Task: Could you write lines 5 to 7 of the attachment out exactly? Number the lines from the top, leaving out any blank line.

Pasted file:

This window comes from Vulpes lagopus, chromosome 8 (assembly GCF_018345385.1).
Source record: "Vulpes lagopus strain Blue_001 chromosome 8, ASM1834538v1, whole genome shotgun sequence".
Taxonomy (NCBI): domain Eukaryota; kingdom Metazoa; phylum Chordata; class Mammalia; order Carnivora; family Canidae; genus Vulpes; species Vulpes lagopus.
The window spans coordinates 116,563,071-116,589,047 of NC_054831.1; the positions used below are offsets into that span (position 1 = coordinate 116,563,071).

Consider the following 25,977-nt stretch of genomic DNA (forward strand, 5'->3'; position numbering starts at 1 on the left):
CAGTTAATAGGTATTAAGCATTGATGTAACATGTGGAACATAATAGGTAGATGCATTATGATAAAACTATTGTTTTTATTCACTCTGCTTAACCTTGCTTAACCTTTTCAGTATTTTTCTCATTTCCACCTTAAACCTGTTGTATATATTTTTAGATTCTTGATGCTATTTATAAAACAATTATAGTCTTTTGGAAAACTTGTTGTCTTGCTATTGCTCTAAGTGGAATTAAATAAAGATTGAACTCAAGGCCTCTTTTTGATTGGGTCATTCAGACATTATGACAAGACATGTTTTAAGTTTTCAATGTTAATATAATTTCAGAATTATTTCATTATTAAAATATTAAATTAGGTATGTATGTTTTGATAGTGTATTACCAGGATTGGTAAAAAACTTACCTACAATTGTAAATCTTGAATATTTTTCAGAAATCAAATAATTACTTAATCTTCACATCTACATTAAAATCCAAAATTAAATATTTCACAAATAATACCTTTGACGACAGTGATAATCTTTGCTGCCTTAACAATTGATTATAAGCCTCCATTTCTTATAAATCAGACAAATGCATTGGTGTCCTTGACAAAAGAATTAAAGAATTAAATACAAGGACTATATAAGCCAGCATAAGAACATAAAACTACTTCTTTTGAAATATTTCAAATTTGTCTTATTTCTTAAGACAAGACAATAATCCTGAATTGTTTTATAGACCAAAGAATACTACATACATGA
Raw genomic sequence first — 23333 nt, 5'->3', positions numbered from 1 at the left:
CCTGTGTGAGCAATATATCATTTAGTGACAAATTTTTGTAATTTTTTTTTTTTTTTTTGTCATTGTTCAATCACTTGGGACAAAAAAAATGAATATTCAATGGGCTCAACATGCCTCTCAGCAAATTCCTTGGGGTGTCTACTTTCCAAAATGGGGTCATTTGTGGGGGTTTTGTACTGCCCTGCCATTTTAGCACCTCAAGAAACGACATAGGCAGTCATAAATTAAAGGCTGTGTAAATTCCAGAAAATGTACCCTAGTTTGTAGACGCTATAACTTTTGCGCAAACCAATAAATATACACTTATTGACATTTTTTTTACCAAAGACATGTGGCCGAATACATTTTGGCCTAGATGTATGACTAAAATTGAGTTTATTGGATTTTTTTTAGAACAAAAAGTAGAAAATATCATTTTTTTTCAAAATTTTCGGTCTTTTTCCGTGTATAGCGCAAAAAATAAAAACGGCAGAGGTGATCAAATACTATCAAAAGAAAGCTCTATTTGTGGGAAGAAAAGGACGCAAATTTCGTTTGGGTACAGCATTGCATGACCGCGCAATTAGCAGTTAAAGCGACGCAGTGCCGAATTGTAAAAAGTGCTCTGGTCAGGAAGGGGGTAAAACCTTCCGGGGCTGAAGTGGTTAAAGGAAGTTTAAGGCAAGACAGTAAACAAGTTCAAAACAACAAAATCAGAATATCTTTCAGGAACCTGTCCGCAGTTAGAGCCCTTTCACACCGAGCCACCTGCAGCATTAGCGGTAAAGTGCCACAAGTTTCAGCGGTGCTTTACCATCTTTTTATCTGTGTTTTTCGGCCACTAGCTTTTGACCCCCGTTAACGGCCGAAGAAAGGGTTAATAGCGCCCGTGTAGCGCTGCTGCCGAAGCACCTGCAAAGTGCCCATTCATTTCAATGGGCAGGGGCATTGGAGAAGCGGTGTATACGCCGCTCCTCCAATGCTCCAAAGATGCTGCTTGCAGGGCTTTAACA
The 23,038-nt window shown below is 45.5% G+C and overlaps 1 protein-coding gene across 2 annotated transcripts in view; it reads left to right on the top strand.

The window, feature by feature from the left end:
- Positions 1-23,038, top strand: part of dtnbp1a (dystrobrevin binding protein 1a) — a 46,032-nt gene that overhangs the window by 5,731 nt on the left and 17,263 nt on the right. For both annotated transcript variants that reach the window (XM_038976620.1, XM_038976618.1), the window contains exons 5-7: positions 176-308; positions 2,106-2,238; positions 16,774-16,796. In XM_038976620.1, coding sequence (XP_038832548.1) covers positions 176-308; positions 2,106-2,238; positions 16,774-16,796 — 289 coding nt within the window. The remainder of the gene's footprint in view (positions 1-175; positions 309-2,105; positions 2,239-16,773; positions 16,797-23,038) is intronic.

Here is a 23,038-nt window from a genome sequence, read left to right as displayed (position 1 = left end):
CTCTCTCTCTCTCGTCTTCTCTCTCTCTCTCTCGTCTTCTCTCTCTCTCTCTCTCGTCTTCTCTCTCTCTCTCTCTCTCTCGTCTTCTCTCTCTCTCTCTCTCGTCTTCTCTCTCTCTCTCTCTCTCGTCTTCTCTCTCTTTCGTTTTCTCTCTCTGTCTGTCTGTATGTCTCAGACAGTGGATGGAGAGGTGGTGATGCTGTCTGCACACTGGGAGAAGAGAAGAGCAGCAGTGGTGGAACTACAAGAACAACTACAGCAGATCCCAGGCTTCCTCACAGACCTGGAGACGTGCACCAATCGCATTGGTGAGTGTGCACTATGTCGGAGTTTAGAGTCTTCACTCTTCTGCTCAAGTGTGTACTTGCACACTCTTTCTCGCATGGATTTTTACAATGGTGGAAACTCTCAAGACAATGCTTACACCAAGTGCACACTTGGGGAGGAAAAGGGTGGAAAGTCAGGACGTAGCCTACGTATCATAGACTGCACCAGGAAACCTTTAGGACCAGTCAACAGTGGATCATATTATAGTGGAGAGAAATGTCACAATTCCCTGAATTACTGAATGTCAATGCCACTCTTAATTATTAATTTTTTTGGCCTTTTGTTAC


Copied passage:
Consider the following 25,977-nt stretch of genomic DNA (forward strand, 5'->3'; position numbering starts at 1 on the left):
CAGTTAATAGGTATTAAGCATTGATGTAACATGTGGAACATAATAGGTAGATGCATTATGATAAAACTATTGTTTTTATTCACTCTGCTTAACCTTGCTTAACCTTTTCAGTATTTTTCTCATTTCCACCTTAAACCTGTTGTATATATTTTTAGATTCTTGATGCTATTTATAAAACAATTATAGTCTTTTGGAAAACTTGTTGTCTTGCTATTGCTCTAAGTGGAATTAAATAAAGATTGAACTCAAGGCCTCTTTTTGATTGGGTCATTCAGACATTATGACAAGACATGTTTTAAGTTTTCAATGTTAATATAATTTCAGAATTATTTCATTATTAAAATATTAAATTAGGTATGTATGTTTTGATAGTGTATTACCAGGATTGGTAAAAAACTTACCTACAATTGTAAATCTTGAATATTTTTCAGAAATCAAATAATTACTTAATCTTCACATCTACATTAAAATCCAAAATTAAATATTTCACAAATAATACCTTTGACGACAGTGATAATCTTTGCTGCCTTAACAATTGATTATAAGCCTCCATTTCTTATAAATCAGACAAATGCATTGGTGTCCTTGACAAAAGAATTAAAGAATTAAATACAAGGACTATATAAGCCAGCATAAGAACATAAAACTACTTCTTTTGAAATATTTCAAATTTGTCTTATTTCTTAAGACAAGACAATAATCCTGAATTGTTTTATAGACCAAAGAATACTACATACATGA
Raw genomic sequence first — 23333 nt, 5'->3', positions numbered from 1 at the left: